SPRINGFIELD, MA (WGGB/WSHM) -- The Springfield Police Officer fired for sharing a social media post about a Black Lives Matter protest is fighting to get her job back.
Florissa Fuentes filed a case against the city of Springfield claiming there is no legal basis for the city to have fired her this past June.
Fuentes is seeking to be reinstated by the Springfield Police Department.
Her case latches onto a rift between the city council and mayor over who has the power to hire and fire police officers.
“I didn’t make that post with any malicious intent,” Fuentes said. “I didn’t want to harm any of my fellow officers.”
Fuentes claimed that her sharing of a social media post -- a picture of her niece and friend at a Black Lives Matter protest -- got her a termination letter, one that was signed by Police Commissioner Cheryl Clapprood.
Now seeking her job back along with back pay, Fuentes’ case draws heavily on an ordinance passed by the Springfield City Council in 2018. That law establishes a five-member Board of Commissioners for the Police Department whose members must be appointed by the mayor.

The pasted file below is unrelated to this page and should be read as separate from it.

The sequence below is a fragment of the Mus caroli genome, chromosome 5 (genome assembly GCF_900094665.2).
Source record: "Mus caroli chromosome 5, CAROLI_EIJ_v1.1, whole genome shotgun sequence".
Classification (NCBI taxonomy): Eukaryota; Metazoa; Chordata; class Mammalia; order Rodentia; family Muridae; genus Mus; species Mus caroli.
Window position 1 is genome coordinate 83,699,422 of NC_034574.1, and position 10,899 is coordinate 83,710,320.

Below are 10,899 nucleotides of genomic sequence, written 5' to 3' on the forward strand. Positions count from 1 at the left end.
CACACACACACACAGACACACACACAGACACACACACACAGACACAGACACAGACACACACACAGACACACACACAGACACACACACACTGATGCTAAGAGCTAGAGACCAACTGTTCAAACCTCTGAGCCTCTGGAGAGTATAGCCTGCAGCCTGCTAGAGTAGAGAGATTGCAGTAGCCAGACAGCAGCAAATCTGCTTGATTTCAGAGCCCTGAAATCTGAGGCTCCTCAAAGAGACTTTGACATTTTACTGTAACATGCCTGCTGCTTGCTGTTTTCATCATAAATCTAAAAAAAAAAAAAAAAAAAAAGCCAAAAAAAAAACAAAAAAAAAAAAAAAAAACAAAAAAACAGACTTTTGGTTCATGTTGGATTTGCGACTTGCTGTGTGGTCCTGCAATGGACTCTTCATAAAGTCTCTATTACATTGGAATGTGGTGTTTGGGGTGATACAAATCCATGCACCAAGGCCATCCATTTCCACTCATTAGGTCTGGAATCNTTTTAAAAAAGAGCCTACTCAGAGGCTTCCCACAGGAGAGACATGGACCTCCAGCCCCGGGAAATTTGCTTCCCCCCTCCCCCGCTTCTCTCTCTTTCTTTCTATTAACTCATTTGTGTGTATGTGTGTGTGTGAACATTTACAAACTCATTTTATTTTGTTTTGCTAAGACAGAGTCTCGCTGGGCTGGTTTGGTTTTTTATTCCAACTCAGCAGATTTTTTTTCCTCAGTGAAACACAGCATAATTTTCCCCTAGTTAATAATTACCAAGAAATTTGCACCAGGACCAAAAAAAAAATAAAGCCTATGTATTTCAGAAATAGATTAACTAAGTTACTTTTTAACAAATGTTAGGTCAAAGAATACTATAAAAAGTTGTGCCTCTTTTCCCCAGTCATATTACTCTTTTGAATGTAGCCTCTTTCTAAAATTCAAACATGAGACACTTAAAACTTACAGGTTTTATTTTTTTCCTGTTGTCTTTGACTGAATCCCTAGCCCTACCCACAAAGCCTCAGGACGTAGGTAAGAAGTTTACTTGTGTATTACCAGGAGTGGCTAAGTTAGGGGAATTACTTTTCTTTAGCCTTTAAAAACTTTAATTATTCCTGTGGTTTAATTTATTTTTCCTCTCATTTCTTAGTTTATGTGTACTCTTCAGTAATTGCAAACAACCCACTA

That Board of Commissioners would have sole authority to hire and fire officers.
The mayor attempted to veto that bill but was overridden by the council.
Nearly two years later, the mayor has not appointed anyone leaving the hiring and firing to Clapprood.
Fuentes’s case argues that’s illegal saying about the firing process, “The city has knowingly and intentionally failed and refused to take steps to bring it into compliance with the ordinance..."
“We need answers,” City Councilor Orlando Ramos said. “The people of the city need answers.”
Ramos was part of the effort to establish the Board of Commissioners. He said it was only a matter of time before a case like this one would arise.
“The mayor refused to appoint the police commissioners, refused to follow that law,” he said. “It was kind of up in the air and one of my concerns was what happens when there’s litigation brought forward to the city.”
Fuentes’ case also states she didn’t violate the Police Department social media policy because nothing in her post or online account linked her to the department, or criticized the agency.
City Solicitor Ed Pikula released a statement about Fuentes’ firing saying in part, “Based on what I saw previously, it would appear that the termination was legally justified and likely to be upheld in court.”
Western Mass News reached out to both Fuentes’ lawyer for further comment and the mayor, but neither one got back to us in time for today’s 6 p.m. broadcast.